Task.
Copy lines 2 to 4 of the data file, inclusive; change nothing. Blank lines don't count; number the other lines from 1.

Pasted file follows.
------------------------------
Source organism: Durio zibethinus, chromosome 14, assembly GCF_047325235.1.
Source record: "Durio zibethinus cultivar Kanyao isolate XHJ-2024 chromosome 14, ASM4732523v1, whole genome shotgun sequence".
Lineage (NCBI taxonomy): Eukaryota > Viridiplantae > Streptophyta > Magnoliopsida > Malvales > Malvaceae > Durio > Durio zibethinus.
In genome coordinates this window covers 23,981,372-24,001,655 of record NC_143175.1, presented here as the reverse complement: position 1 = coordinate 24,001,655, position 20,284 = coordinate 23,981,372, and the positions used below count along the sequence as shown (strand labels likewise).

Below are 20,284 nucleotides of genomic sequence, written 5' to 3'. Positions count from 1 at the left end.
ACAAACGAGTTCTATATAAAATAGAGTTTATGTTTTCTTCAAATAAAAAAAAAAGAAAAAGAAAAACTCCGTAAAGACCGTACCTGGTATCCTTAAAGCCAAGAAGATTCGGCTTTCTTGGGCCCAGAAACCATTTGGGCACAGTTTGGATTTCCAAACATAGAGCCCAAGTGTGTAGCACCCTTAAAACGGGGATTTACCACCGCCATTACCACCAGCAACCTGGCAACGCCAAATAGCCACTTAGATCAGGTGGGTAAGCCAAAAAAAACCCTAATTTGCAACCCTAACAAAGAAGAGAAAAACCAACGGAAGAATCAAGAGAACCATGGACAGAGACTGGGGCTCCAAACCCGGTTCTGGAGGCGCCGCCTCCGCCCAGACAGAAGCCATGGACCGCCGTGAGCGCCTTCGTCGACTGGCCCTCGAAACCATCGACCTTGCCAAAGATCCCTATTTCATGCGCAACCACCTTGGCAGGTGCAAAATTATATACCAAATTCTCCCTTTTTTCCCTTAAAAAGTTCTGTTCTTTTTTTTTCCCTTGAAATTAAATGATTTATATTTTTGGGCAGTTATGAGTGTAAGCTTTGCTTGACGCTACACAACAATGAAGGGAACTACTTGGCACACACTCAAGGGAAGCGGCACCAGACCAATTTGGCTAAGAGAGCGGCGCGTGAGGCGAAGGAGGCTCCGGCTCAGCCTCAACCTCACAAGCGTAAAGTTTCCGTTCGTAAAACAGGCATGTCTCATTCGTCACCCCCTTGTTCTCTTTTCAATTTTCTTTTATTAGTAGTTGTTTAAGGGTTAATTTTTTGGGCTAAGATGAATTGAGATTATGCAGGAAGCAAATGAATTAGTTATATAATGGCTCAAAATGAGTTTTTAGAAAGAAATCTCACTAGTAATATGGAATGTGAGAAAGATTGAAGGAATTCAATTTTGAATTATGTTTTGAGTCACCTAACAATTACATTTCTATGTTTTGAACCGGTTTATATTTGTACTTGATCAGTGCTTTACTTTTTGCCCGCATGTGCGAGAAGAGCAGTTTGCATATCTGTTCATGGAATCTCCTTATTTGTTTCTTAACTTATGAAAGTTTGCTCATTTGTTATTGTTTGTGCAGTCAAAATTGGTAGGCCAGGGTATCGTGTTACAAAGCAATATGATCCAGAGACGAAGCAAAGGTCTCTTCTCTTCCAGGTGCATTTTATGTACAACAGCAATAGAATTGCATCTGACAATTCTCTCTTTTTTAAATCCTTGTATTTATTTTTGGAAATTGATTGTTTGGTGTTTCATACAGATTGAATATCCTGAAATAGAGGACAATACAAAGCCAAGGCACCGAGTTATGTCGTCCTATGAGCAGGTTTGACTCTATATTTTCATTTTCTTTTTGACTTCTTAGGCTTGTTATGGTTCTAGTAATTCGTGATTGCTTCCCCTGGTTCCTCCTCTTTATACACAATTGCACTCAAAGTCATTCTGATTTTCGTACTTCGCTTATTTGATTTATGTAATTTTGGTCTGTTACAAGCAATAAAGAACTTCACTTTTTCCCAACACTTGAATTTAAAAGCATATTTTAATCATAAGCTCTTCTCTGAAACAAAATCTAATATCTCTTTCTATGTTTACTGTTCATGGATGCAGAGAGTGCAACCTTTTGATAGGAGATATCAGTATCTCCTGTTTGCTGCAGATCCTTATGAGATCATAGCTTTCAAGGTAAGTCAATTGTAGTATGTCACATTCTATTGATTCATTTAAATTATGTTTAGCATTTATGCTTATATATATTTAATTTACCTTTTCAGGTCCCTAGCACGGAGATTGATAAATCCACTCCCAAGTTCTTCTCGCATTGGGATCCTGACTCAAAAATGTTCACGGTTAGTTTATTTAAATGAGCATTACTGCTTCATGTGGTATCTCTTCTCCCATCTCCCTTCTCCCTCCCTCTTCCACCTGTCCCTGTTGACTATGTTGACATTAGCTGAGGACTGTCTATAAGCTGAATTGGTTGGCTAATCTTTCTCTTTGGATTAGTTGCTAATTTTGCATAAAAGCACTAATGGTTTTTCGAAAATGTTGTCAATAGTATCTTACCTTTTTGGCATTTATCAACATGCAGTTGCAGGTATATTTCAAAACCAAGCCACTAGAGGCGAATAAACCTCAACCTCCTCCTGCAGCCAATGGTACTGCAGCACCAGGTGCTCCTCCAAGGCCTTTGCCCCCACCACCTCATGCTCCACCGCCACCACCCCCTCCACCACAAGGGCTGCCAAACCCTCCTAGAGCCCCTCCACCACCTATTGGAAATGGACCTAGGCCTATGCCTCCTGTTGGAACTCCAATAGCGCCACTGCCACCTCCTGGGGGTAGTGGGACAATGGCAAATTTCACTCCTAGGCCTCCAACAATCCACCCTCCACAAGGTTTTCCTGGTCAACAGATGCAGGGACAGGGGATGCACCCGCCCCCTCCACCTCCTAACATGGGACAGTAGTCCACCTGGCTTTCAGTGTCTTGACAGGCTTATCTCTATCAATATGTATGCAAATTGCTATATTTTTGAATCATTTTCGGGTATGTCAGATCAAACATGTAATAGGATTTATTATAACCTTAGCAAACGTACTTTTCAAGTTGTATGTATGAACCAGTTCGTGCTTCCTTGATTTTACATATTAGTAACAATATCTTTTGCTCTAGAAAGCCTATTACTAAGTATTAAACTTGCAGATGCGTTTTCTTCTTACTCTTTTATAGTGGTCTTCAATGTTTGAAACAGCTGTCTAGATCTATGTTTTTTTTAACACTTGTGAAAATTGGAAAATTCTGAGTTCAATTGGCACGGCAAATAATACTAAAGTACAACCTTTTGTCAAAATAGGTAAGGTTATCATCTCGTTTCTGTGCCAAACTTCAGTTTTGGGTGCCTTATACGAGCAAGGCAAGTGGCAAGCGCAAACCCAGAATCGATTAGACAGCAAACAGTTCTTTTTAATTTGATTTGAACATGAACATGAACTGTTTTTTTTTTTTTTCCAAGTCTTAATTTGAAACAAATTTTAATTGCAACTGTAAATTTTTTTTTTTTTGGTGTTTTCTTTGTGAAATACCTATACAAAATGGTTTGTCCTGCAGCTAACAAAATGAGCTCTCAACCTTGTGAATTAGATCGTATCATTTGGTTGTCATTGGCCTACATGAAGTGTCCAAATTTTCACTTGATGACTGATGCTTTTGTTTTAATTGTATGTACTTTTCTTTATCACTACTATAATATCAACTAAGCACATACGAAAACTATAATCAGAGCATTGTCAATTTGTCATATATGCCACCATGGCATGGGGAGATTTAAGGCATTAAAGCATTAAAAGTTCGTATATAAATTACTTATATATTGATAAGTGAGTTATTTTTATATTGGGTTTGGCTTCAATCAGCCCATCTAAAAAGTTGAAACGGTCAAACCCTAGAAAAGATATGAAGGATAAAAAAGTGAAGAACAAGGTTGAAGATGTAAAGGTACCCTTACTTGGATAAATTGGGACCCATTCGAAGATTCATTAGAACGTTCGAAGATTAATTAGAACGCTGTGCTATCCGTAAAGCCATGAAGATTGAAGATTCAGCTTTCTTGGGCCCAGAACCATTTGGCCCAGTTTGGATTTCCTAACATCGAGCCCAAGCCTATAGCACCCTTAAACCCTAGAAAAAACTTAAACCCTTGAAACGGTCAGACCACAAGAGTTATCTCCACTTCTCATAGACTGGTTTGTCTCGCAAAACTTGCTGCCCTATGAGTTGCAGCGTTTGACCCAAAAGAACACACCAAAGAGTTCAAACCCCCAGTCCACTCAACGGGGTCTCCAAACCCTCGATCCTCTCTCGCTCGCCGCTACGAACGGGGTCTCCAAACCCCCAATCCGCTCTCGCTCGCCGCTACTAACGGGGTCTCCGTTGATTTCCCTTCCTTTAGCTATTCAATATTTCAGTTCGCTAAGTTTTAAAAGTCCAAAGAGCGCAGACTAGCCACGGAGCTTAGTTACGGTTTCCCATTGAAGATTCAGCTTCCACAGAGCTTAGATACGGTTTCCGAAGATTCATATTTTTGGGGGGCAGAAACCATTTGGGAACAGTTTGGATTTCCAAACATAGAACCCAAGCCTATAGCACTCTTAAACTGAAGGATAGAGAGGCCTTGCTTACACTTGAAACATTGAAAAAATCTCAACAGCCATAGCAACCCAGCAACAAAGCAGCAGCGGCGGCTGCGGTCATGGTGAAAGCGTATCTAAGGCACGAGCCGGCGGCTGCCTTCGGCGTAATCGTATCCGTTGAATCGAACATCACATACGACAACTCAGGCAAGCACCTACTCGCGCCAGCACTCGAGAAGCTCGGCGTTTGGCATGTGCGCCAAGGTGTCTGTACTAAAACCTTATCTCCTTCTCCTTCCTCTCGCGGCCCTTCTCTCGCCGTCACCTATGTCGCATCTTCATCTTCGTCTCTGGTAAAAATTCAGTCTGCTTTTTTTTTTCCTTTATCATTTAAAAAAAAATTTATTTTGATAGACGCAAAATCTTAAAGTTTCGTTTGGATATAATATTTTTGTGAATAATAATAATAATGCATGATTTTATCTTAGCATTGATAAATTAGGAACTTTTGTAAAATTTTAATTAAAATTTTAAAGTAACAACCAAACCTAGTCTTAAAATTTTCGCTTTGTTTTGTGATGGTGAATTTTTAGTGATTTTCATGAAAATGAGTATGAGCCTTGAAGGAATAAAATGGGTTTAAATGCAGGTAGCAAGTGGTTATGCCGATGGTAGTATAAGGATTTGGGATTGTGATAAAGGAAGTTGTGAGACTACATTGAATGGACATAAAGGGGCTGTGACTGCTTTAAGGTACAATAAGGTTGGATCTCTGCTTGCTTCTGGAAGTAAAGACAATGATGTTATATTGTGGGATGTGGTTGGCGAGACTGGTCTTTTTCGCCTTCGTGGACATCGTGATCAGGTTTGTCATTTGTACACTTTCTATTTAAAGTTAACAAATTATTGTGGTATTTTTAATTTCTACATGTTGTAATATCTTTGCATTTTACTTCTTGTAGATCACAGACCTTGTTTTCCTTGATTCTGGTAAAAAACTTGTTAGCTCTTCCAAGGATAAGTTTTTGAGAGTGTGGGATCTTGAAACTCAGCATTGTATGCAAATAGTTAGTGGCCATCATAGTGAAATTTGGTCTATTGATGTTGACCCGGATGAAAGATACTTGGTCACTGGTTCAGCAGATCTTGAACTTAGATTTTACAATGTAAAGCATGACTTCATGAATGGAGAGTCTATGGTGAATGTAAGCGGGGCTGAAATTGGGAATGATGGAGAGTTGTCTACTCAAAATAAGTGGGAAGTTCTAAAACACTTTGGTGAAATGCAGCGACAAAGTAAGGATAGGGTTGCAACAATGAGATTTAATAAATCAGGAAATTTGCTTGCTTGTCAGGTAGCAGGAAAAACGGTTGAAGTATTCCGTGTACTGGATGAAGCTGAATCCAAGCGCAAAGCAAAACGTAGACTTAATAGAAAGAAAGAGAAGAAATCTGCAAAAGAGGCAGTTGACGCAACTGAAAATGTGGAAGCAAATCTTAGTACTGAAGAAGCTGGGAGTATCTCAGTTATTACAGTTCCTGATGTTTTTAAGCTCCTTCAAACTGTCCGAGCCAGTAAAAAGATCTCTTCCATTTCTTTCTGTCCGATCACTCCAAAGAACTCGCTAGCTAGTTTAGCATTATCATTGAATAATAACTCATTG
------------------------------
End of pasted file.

Source record: "Durio zibethinus cultivar Kanyao isolate XHJ-2024 chromosome 14, ASM4732523v1, whole genome shotgun sequence".
Lineage (NCBI taxonomy): Eukaryota > Viridiplantae > Streptophyta > Magnoliopsida > Malvales > Malvaceae > Durio > Durio zibethinus.
In genome coordinates this window covers 23,981,372-24,001,655 of record NC_143175.1, presented here as the reverse complement: position 1 = coordinate 24,001,655, position 20,284 = coordinate 23,981,372, and the positions used below count along the sequence as shown (strand labels likewise).